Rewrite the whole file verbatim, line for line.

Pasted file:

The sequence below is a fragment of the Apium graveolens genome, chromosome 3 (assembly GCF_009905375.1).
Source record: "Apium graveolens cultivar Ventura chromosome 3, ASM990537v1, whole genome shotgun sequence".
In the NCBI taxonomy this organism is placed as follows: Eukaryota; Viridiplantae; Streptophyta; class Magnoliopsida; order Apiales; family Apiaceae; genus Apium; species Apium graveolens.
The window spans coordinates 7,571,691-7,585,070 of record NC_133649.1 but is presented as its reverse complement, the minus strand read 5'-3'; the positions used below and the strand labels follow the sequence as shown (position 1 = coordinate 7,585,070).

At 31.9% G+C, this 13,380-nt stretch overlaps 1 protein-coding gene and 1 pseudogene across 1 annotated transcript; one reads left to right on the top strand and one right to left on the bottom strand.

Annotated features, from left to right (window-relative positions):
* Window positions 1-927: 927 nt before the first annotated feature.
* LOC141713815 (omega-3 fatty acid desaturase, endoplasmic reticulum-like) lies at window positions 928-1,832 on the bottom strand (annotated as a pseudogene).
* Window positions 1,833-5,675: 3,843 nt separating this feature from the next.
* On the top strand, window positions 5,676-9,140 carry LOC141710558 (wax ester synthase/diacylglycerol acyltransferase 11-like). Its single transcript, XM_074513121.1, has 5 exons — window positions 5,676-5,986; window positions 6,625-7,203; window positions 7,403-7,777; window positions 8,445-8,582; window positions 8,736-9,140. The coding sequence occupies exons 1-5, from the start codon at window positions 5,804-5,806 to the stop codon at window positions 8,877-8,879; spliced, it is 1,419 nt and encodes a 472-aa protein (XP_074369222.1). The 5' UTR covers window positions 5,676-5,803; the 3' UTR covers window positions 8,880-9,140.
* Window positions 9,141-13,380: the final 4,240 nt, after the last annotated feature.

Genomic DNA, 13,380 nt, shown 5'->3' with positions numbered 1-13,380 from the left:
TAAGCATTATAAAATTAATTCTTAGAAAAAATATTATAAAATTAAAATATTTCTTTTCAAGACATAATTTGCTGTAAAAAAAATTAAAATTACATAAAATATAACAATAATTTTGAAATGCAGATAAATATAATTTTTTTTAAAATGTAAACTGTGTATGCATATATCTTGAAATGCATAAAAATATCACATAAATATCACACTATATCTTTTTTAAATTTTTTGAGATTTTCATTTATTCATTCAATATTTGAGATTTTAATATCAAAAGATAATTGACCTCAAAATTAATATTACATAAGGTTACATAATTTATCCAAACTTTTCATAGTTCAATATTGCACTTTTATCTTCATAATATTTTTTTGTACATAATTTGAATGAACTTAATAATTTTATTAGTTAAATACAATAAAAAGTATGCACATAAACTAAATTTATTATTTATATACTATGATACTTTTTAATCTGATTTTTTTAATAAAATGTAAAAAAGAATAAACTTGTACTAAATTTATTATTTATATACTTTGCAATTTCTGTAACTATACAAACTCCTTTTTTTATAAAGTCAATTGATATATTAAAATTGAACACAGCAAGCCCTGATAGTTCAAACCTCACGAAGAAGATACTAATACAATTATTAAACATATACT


The sequence below is a fragment of the Apium graveolens genome, chromosome 3 (assembly GCF_009905375.1).
Source record: "Apium graveolens cultivar Ventura chromosome 3, ASM990537v1, whole genome shotgun sequence".
In the NCBI taxonomy this organism is placed as follows: Eukaryota; Viridiplantae; Streptophyta; class Magnoliopsida; order Apiales; family Apiaceae; genus Apium; species Apium graveolens.
The window spans coordinates 7,571,691-7,585,070 of record NC_133649.1 but is presented as its reverse complement, the minus strand read 5'-3'; the positions used below and the strand labels follow the sequence as shown (position 1 = coordinate 7,585,070).

At 31.9% G+C, this 13,380-nt stretch overlaps 1 protein-coding gene and 1 pseudogene across 1 annotated transcript; one reads left to right on the top strand and one right to left on the bottom strand.

Annotated features, from left to right (window-relative positions):
* Window positions 1-927: 927 nt before the first annotated feature.
* LOC141713815 (omega-3 fatty acid desaturase, endoplasmic reticulum-like) lies at window positions 928-1,832 on the bottom strand (annotated as a pseudogene).
* Window positions 1,833-5,675: 3,843 nt separating this feature from the next.
* On the top strand, window positions 5,676-9,140 carry LOC141710558 (wax ester synthase/diacylglycerol acyltransferase 11-like). Its single transcript, XM_074513121.1, has 5 exons — window positions 5,676-5,986; window positions 6,625-7,203; window positions 7,403-7,777; window positions 8,445-8,582; window positions 8,736-9,140. The coding sequence occupies exons 1-5, from the start codon at window positions 5,804-5,806 to the stop codon at window positions 8,877-8,879; spliced, it is 1,419 nt and encodes a 472-aa protein (XP_074369222.1). The 5' UTR covers window positions 5,676-5,803; the 3' UTR covers window positions 8,880-9,140.
* Window positions 9,141-13,380: the final 4,240 nt, after the last annotated feature.

Genomic DNA, 13,380 nt, shown 5'->3' with positions numbered 1-13,380 from the left:
TAAGCATTATAAAATTAATTCTTAGAAAAAATATTATAAAATTAAAATATTTCTTTTCAAGACATAATTTGCTGTAAAAAAAATTAAAATTACATAAAATATAACAATAATTTTGAAATGCAGATAAATATAATTTTTTTTAAAATGTAAACTGTGTATGCATATATCTTGAAATGCATAAAAATATCACATAAATATCACACTATATCTTTTTTAAATTTTTTGAGATTTTCATTTATTCATTCAATATTTGAGATTTTAATATCAAAAGATAATTGACCTCAAAATTAATATTACATAAGGTTACATAATTTATCCAAACTTTTCATAGTTCAATATTGCACTTTTATCTTCATAATATTTTTTTGTACATAATTTGAATGAACTTAATAATTTTATTAGTTAAATACAATAAAAAGTATGCACATAAACTAAATTTATTATTTATATACTATGATACTTTTTAATCTGATTTTTTTAATAAAATGTAAAAAAGAATAAACTTGTACTAAATTTATTATTTATATACTTTGCAATTTCTGTAACTATACAAACTCCTTTTTTTATAAAGTCAATTGATATATTAAAATTGAACACAGCAAGCCCTGATAGTTCAAACCTCACGAAGAAGATACTAATACAATTATTAAACATATACT